Businesses also have to pay professional activities tax at a maximum of 15% of their profits. If the company’s turnover during the tax year is less than one million euros, they are exempt from this tax.

A few other corporate tax rates include:

  • Bank and credit institutions: 30%
  • Tax-protected cooperatives: 20%
  • Entrepreneurs: 15%
  • Foundations and associations: 10%
  • ZEC entities (Canary Islands): 4%
  • Investment companies: 1%

Value-added tax

Spain applies VAT (Impuesto sobre el Valor Añadido or IVA) on all goods and services, including imports and services within the EU. There are three tiers of IVA:

  • Ordinary rate for regular goods and services: 21%
  • Reduced rate for basic amenities like food, agricultural products: 10%
  • Extremely reduced rate for very basic amenities like bread and medicine: 4%

There is also a withholding tax, either excluded or charged at 19%. Spanish tax legislation sets the same tax rate thresholds for royalties withholding tax, although it can also impose a tax rate of 24 percent.

Other Important Things You Should Consider

  • The process of setting up a Spanish subsidiary is tedious and time consuming. The authorities demand a number of documents as original and photocopies. Furthermore, most of the registration process requires a representative to visit various offices and obtain the document in person.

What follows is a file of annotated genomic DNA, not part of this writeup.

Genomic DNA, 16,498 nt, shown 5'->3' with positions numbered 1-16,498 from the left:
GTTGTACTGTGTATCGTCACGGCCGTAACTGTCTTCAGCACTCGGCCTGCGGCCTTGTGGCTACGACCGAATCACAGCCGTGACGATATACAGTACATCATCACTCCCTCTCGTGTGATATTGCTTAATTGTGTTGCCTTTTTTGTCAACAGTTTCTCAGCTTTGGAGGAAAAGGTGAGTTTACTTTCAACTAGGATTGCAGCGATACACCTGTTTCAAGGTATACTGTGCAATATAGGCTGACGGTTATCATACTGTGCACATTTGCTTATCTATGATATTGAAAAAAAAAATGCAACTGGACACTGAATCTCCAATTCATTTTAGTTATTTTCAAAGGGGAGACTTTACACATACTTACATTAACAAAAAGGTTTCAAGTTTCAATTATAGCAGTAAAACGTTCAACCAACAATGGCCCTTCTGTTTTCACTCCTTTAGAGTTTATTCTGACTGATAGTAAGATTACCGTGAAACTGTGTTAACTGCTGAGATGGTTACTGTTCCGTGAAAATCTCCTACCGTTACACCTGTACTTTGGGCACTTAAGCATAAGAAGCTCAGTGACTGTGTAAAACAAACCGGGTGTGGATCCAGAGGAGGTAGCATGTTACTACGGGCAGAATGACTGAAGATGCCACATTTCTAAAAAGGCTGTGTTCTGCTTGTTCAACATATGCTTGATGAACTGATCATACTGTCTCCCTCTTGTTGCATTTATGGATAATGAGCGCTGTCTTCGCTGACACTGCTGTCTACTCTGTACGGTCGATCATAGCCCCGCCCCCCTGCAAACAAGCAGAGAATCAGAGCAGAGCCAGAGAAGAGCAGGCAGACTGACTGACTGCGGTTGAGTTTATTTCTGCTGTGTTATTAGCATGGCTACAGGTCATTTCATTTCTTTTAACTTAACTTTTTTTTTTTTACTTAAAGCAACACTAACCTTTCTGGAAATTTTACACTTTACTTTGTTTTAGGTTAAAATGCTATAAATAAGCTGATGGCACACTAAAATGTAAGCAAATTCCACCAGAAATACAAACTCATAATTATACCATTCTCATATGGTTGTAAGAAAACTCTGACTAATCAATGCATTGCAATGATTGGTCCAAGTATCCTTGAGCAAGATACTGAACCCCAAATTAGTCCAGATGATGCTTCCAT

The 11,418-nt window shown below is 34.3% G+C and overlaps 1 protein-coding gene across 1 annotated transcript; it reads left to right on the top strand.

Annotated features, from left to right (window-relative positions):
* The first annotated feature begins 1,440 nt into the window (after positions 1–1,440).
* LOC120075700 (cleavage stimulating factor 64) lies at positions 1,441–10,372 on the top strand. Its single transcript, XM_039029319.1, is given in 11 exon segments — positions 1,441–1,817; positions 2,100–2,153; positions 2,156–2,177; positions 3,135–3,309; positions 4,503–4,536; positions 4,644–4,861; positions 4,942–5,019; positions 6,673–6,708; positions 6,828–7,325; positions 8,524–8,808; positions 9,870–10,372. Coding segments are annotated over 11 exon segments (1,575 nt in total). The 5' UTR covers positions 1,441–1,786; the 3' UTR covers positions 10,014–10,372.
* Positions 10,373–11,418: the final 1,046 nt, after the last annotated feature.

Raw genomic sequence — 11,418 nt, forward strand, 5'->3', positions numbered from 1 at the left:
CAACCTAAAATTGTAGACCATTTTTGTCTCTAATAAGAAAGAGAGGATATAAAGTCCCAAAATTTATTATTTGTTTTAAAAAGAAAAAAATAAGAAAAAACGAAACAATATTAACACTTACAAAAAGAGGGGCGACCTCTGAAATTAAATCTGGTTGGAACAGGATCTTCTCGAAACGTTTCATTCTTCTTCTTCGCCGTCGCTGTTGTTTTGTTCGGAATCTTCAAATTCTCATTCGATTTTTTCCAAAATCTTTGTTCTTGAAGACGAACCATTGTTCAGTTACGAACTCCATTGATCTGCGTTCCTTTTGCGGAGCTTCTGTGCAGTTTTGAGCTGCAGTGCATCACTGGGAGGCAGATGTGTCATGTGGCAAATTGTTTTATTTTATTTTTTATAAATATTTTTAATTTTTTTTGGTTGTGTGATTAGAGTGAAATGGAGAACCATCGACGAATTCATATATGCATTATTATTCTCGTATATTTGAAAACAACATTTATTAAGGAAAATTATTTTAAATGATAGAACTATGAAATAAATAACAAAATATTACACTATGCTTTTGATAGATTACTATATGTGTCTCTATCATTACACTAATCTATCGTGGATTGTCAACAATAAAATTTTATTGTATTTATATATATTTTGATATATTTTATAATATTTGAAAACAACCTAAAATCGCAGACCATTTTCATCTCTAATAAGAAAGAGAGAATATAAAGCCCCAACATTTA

• Subsidiaries pay the same taxes as a corporation. However, they must evaluate the accurate amount by considering the industry, earnings and years of activity. It’s important to take legal and accounting consultancy from local experts before setting up the entity.
  • There are numerous rules that govern taxation for Spanish subsidiaries with a non-EU parent company. The parent company might have to pay double taxes in the absence of a treaty between their home country and Spain.
  • All business entities must respect the labor laws of Spain and maintain full compliance. They must adapt to the changes and align with the regulations to avoid legal hassles and penalties.

How Multiplier’s EOR solutions Can Help You Hire & Expand in Spain?

Setting up a subsidiary in Spain can be a challenging task. The sheer number of laws and regulations pertaining to registering a subsidiary business in Spain, onboarding employees, processing payroll and maintaining compliance might be overwhelming for an internal team.

With Multiplier, you can seamlessly hire, manage and pay your global employees and grow your team. Our experts guide you in establishing your international teams’ processing and legal aspects. Our digital platform lets you hire employees in minutes, pay them in local currency and return relevant taxes. Connect with us to hire beyond borders.